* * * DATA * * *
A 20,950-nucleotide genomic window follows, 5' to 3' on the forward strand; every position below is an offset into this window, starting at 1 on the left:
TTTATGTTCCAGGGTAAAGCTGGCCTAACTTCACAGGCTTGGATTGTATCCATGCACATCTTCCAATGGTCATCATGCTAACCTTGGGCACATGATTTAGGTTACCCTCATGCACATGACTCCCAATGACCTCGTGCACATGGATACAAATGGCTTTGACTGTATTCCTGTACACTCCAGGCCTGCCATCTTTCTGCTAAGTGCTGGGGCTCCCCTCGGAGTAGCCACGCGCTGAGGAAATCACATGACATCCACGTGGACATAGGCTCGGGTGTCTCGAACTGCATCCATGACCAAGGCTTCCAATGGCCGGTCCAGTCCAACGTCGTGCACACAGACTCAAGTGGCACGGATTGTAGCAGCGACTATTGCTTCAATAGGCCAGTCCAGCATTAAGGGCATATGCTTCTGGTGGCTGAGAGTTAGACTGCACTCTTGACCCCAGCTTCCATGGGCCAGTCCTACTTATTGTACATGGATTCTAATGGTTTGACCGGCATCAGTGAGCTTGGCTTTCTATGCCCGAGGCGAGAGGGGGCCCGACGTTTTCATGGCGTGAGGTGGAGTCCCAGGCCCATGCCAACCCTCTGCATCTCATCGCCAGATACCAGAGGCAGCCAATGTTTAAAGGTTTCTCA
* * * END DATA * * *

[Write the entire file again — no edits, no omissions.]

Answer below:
A 20,950-nucleotide genomic window follows, 5' to 3' on the forward strand; every position below is an offset into this window, starting at 1 on the left:
TTTATGTTCCAGGGTAAAGCTGGCCTAACTTCACAGGCTTGGATTGTATCCATGCACATCTTCCAATGGTCATCATGCTAACCTTGGGCACATGATTTAGGTTACCCTCATGCACATGACTCCCAATGACCTCGTGCACATGGATACAAATGGCTTTGACTGTATTCCTGTACACTCCAGGCCTGCCATCTTTCTGCTAAGTGCTGGGGCTCCCCTCGGAGTAGCCACGCGCTGAGGAAATCACATGACATCCACGTGGACATAGGCTCGGGTGTCTCGAACTGCATCCATGACCAAGGCTTCCAATGGCCGGTCCAGTCCAACGTCGTGCACACAGACTCAAGTGGCACGGATTGTAGCAGCGACTATTGCTTCAATAGGCCAGTCCAGCATTAAGGGCATATGCTTCTGGTGGCTGAGAGTTAGACTGCACTCTTGACCCCAGCTTCCATGGGCCAGTCCTACTTATTGTACATGGATTCTAATGGTTTGACCGGCATCAGTGAGCTTGGCTTTCTATGCCCGAGGCGAGAGGGGGCCCGACGTTTTCATGGCGTGAGGTGGAGTCCCAGGCCCATGCCAACCCTCTGCATCTCATCGCCAGATACCAGAGGCAGCCAATGTTTAAAGGTTTCTCA